• Fatigue

Sitting in one position for long periods can sap your energy because your body interprets that stillness as the time to sleep.

If you’re staring at a screen, you tend to blink less frequently, leading to dry eyes and tiredness.

Also, the increased fatigue caused by uninterrupted sitting corresponds with a lower heart rate.

  • Depression and Anxiety

We may not completely understand how depression and anxiety are related to long periods of sitting. Still, we know that missing the positive effects of physical activities can largely influence the development of symptoms.

Human beings need social interaction and outdoor activities to feel balance.Most studies suggest that the risk of being depressed and anxious is higher in people that sit more.

  • Decreased Motivation

Low motivation can be a common symptom of anxiety, depression, and many other mental issues. Unfortunately, it can also lower your productivity and decline the quality of your work.

Although this is not directly related to prolonged sitting, many procrastinators do spend a lot of time sitting, feeling unmotivated after spending too much on unproductive activities.

Tips for Breaking up Prolonged Sitting and Adopting a More Active Lifestyle

It is not all bad news. We can do many things to lower the harmful effects of sitting too long. Here’s a list of what to do:

  • Do Not Attempt Sudden Changes at Once

If you’re used to a sedentary lifestyle, you may want to start by making small changes first. Trying to hit the gym for two hours a day during the first week is not suitable for your health either.

Take small steps (literally) into a more active way of life by taking short walks and slowly increasing your physical demands.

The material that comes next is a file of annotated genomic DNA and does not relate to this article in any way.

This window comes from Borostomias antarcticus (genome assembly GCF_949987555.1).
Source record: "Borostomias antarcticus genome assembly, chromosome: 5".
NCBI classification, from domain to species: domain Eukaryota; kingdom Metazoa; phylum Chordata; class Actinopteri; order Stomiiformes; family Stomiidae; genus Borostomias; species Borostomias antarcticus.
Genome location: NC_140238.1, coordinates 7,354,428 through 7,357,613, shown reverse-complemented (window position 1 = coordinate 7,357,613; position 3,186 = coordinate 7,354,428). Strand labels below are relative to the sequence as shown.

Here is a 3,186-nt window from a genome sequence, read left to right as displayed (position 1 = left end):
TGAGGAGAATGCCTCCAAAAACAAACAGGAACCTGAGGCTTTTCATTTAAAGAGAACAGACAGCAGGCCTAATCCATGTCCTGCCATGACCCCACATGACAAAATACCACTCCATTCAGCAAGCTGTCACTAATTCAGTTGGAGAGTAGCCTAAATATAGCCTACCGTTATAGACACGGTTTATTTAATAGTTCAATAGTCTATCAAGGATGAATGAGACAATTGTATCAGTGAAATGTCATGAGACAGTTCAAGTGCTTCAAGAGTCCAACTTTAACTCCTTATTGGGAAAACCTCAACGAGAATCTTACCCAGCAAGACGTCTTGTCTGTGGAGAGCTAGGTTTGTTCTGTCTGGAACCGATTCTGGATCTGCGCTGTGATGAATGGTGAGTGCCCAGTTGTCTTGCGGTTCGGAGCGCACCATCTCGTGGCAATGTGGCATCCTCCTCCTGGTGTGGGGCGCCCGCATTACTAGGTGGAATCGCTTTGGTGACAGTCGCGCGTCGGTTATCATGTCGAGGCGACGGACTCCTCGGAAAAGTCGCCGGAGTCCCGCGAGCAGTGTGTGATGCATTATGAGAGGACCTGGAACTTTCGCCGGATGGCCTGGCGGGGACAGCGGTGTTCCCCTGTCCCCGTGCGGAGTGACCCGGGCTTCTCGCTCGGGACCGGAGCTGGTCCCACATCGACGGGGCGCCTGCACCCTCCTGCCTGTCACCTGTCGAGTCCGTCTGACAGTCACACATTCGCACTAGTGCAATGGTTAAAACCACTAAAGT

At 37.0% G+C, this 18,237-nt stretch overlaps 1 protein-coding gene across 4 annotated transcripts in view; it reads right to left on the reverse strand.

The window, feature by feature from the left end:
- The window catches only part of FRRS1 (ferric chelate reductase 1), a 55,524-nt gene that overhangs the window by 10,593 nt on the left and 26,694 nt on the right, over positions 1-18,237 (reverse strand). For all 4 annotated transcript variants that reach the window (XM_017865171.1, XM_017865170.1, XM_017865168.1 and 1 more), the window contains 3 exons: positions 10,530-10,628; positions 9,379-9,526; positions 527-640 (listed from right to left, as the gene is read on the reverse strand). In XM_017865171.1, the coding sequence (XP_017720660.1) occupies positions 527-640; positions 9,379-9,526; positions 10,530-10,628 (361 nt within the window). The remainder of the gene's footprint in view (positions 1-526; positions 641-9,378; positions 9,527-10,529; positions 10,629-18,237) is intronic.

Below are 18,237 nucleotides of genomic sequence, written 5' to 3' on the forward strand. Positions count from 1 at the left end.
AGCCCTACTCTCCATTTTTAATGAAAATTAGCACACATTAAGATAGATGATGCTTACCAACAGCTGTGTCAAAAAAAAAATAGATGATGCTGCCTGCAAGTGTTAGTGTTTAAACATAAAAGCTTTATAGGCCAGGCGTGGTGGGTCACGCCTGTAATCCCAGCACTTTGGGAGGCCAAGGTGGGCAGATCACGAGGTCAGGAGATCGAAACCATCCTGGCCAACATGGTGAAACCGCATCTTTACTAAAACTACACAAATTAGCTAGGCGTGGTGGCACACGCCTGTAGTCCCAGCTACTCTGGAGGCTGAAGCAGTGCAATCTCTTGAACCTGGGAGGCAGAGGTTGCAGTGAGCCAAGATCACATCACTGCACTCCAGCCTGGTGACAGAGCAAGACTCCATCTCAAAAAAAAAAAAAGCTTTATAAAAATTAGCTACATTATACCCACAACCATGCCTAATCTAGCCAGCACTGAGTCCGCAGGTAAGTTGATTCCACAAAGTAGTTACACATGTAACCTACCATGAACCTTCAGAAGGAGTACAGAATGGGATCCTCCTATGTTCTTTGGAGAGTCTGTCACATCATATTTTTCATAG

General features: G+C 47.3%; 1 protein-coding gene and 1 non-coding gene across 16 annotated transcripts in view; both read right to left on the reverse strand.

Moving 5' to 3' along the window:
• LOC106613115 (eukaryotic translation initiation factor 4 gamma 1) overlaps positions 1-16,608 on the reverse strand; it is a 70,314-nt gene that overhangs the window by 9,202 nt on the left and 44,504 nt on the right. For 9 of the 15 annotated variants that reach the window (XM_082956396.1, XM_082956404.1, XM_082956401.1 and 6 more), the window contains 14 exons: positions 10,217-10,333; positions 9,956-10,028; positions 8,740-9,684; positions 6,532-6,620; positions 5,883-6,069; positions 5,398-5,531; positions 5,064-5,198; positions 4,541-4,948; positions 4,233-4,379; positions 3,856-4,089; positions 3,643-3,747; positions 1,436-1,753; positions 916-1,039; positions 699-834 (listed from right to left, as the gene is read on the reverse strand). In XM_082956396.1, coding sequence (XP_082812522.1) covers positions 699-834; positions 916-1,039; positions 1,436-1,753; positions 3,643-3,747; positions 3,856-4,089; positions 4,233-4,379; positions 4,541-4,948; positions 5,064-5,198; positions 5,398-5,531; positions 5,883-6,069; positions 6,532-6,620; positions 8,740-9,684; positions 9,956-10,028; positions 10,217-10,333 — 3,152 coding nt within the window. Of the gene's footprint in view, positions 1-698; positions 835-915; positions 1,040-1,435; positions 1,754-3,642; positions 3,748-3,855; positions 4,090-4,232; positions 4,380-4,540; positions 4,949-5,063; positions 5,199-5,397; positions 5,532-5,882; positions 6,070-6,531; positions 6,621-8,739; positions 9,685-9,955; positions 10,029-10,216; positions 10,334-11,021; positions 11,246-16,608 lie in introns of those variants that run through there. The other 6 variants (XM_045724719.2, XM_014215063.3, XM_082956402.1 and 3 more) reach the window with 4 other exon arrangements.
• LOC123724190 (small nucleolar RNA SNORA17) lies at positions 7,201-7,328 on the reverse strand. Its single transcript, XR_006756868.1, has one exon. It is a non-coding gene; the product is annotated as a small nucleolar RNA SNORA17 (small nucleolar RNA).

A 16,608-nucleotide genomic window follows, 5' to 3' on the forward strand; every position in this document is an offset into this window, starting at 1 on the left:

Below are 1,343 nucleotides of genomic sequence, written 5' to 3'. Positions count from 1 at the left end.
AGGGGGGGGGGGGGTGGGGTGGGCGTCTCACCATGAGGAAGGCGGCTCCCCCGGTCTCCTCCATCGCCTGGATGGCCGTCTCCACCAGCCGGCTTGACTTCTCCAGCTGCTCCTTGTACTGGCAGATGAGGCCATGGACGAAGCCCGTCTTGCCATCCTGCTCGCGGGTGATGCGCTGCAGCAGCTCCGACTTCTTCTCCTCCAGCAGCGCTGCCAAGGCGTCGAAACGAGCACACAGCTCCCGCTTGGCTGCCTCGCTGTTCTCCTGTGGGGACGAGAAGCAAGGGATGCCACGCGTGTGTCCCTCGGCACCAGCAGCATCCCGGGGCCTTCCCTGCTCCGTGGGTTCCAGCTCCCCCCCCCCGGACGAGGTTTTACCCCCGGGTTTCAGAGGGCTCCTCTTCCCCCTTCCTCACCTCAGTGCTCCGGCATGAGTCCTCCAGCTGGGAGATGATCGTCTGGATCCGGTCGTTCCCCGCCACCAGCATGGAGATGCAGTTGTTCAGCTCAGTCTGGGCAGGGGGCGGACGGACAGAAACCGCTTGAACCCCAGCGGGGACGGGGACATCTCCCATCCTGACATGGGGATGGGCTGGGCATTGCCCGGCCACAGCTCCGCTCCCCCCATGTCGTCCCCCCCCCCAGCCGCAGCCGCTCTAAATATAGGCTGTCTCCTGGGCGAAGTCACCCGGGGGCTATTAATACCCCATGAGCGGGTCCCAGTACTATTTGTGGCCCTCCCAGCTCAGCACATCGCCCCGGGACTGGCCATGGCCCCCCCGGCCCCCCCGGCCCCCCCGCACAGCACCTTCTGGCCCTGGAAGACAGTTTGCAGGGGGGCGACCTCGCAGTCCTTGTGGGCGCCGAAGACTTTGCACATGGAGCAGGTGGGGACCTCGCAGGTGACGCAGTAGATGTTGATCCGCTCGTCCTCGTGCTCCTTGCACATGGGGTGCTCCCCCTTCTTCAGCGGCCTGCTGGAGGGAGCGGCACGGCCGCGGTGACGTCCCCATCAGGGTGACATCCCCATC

This is a simple method many people use to stay more active while working on a computer for long periods.

It goes like this:

In a 30-minute cycle, stay 20 minutes sitting, stand for eight minutes, and walk for at least two minutes. It’s effortless.

Of course, this will probably not apply to everyone, but it is a good way of staying active throughout the day.

  • Try Some Apps

If spending too much time on technology is causing you trouble, then use technology to your advantage.

There are many apps you can try to remind yourself to stay moving. Set them up, customize them to your needs or working time, and forget about them.

Available for Mac and PC, Android, or App Store, you can easily find the one that suits your needs and stay active.

  • Good Posture Matters

If sitting for too long can lead to severe physical damage, adding a lousy posture will definitely make it worse.

How are you sitting right now? Is it a good or bad posture? Let’s see.

To adopt good posture, you need to sit with your feet flat on the floor and keep your back against your chair. Ensure your head is comfortable with your ears in line with your shoulder.

Adjust your chair high to keep your shoulders from being slumped. This will help distribute your weight evenly.

Don’t forget to adjust your keyboard and height monitor. To know how it should be, look out for the center of the monitor to be aligned with the middle of your nose.

  • Minor Changes in Daily Activities

Small changes lead to great habits. Therefore, the best way to fight a sedentary lifestyle is by applying small changes throughout your day. Such as:


  • Stand on the train or bus: Whether for long or short rides, avoid sitting there too.
  • Take the stairs and walk up the escalators: It might seem minor, but taking the stairs significantly reduces the health risk of sedentarism.
  • Try a standing desk: Of course, everyone will prefer a standing desk, but if you have a low budget and can’t afford it, you can improvise with a high table or counter.
  • Stand or walk around while on the phone: Do not sit in your free time, but look around. Walking on the street while using your cell phone is not a good idea.
  • Take a walk break every time you take a coffee or tea break.
  • Try walking meetings instead of just sitting in a conference room if the session is with just one or two people.


Final Thoughts

Even if you have to continue sitting for many hours due to the nature of your work, you can still manage to lower and prevent its destructive effects.

Remember to take small steps to build better habits and improve your quality of life.

Are you still sitting?